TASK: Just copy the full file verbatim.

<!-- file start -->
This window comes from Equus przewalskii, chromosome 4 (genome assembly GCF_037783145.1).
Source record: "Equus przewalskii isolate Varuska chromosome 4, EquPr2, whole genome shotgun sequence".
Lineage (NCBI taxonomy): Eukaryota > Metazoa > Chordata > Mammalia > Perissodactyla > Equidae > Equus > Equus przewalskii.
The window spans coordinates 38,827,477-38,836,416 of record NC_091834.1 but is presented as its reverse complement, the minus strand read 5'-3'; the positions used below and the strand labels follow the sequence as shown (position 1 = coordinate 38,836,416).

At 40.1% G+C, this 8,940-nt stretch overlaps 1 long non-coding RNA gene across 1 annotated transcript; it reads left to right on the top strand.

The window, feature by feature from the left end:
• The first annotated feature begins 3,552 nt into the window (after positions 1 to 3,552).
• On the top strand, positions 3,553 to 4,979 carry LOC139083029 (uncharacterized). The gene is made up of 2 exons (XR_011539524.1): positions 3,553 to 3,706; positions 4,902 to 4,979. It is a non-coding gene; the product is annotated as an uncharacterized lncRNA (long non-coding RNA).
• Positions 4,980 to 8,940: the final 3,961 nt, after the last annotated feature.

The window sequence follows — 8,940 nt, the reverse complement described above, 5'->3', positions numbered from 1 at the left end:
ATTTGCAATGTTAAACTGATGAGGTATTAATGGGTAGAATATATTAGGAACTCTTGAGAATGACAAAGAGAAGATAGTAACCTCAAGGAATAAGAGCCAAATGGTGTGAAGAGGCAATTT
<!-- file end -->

This window comes from Equus przewalskii, chromosome 4 (genome assembly GCF_037783145.1).
Source record: "Equus przewalskii isolate Varuska chromosome 4, EquPr2, whole genome shotgun sequence".
Lineage (NCBI taxonomy): Eukaryota > Metazoa > Chordata > Mammalia > Perissodactyla > Equidae > Equus > Equus przewalskii.
The window spans coordinates 38,827,477-38,836,416 of record NC_091834.1 but is presented as its reverse complement, the minus strand read 5'-3'; the positions used below and the strand labels follow the sequence as shown (position 1 = coordinate 38,836,416).

At 40.1% G+C, this 8,940-nt stretch overlaps 1 long non-coding RNA gene across 1 annotated transcript; it reads left to right on the top strand.

The window, feature by feature from the left end:
• The first annotated feature begins 3,552 nt into the window (after positions 1 to 3,552).
• On the top strand, positions 3,553 to 4,979 carry LOC139083029 (uncharacterized). The gene is made up of 2 exons (XR_011539524.1): positions 3,553 to 3,706; positions 4,902 to 4,979. It is a non-coding gene; the product is annotated as an uncharacterized lncRNA (long non-coding RNA).
• Positions 4,980 to 8,940: the final 3,961 nt, after the last annotated feature.

The window sequence follows — 8,940 nt, the reverse complement described above, 5'->3', positions numbered from 1 at the left end:
ATTTGCAATGTTAAACTGATGAGGTATTAATGGGTAGAATATATTAGGAACTCTTGAGAATGACAAAGAGAAGATAGTAACCTCAAGGAATAAGAGCCAAATGGTGTGAAGAGGCAATTT